It expects Singapore’s full-year GDP growth to come in at slightly above middle of 1.5% to 3.5% forecast range.
Singapore’s economic outlook for the year remains positive despite global trade risks, the Monetary Authority of Singapore (MAS) said in its half-yearly macroeconomic review yesterday.
Economists said the review provides further support for the central bank’s decision earlier this month to tighten monetary policy for the first time in six years, and highlighted additional inflationary risks.
The MAS reiterated its expectation for full-year gross domestic product (GDP) growth to come in at “slightly above the middle of the forecast range” of 1.5 per cent to 3.5 per cent.
It said that with global final demand expected to stay firm this year, trade-related sectors will anchor growth and see further expansion in the coming quarters.
Modern services will become a more important driver over time, with digital activities having emerged as an important growth engine.
Growth in these two areas will have positive spillovers for domestic-oriented services, which were a drag on growth last year but are expected to contribute “positively, albeit not substantially, this year”, said the MAS.
Barring a significant escalation of trade and other geopolitical tensions, domestic GDP growth is expected to continue on a steady expansion path for the rest of the year.
On the global front, the escalation of rhetoric from the United States and China has stoked fears of protracted trade tensions, the MAS noted in the review.
While the direct impact from announced tariffs should be limited, a loss of confidence could curb investment and hit consumer spending, dampening global growth and posing “some downside risk” for Singapore.
“Nonetheless, barring a significant escalation of trade and other geopolitical tensions, domestic GDP growth is expected to continue on a steady expansion path for the rest of the year,” it said.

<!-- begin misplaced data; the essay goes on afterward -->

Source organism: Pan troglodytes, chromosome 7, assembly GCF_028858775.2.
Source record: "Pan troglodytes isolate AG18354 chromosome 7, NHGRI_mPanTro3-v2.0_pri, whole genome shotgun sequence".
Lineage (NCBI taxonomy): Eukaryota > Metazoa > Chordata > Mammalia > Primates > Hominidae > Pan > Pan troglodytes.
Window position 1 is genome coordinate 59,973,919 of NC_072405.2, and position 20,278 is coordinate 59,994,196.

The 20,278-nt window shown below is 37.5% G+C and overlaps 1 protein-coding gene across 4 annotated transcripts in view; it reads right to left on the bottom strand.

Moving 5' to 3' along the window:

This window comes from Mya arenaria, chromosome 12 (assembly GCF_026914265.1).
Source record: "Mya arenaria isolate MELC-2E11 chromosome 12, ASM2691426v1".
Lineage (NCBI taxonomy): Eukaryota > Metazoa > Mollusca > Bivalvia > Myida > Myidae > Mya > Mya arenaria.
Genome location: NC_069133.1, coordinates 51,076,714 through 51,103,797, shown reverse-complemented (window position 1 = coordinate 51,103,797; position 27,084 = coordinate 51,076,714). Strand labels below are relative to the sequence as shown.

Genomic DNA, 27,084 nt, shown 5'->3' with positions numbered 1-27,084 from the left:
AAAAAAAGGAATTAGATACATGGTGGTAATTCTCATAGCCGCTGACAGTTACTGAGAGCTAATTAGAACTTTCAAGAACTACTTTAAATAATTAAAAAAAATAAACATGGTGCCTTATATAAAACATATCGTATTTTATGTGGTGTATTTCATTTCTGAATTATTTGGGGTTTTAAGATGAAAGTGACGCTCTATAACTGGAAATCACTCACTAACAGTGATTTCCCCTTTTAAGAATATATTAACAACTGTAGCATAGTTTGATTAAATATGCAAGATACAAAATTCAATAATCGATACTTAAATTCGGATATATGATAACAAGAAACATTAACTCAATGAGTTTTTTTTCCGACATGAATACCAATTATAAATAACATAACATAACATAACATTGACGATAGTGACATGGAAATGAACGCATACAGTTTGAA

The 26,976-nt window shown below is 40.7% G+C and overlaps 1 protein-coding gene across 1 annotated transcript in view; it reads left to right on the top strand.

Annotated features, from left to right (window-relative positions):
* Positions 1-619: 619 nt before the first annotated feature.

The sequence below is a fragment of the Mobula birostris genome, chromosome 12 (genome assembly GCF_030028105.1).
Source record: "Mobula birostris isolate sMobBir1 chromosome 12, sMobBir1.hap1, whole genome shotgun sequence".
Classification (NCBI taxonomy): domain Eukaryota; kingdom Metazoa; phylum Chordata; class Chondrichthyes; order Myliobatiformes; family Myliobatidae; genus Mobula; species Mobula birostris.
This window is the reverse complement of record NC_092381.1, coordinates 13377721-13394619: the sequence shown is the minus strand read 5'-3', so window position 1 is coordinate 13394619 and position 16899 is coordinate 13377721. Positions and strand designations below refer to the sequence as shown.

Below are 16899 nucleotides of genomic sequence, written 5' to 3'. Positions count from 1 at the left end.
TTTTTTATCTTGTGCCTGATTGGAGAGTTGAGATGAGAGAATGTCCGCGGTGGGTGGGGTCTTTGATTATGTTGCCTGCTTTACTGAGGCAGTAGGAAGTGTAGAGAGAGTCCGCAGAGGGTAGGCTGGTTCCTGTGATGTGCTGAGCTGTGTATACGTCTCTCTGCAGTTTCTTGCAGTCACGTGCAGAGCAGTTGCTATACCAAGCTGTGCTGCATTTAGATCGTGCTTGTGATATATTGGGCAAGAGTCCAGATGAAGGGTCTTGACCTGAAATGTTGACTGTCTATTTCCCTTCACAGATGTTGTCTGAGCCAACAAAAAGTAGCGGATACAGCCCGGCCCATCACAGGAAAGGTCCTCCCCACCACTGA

The central bank was also optimistic on labour, saying: “A broad range of indicators – including reduced retrenchments and falling unemployment rates – suggests that labour market conditions are improving.”
Barring a significant intensification of global trade frictions, the MAS expects overall labour demand to expand this year, supported by hiring in external-oriented and community, social and personal services.
Despite a fall in total employment for the first quarter of this year, labour market recovery was underpinned by the unemployment rate falling to 2 per cent last month, said OCBC head of treasury research and strategy Selena Ling.
She noted the MAS’ “greater watchfulness about the increase in core inflation” due to this.
The MAS expects core inflation to rise gradually for the rest of the year, with the projected reduction of labour market slack adding about a 0.2 percentage point to core inflation.
Full-year core inflation and headline inflation are expected to come in at the upper half of their respective forecast ranges of 1 per cent to 2 per cent and zero to 1 per cent.
However, Maybank Kim Eng economist Chua Hak Bin worried that some wage rises may come in sectors without commensurate productivity growth, resulting in inflationary wage cost pressures.
UOB economist Francis Tan believes wage rises to be supported by demand, but instead flagged the risk of rising global commodities prices.
A highlight of yesterday’s review was that it makes clear MAS’ expectation for inflation to trend higher, he said, adding: “We know that if things go on as expected, they won’t pull back – it won’t suddenly be neutral policy again.”
News Source: Link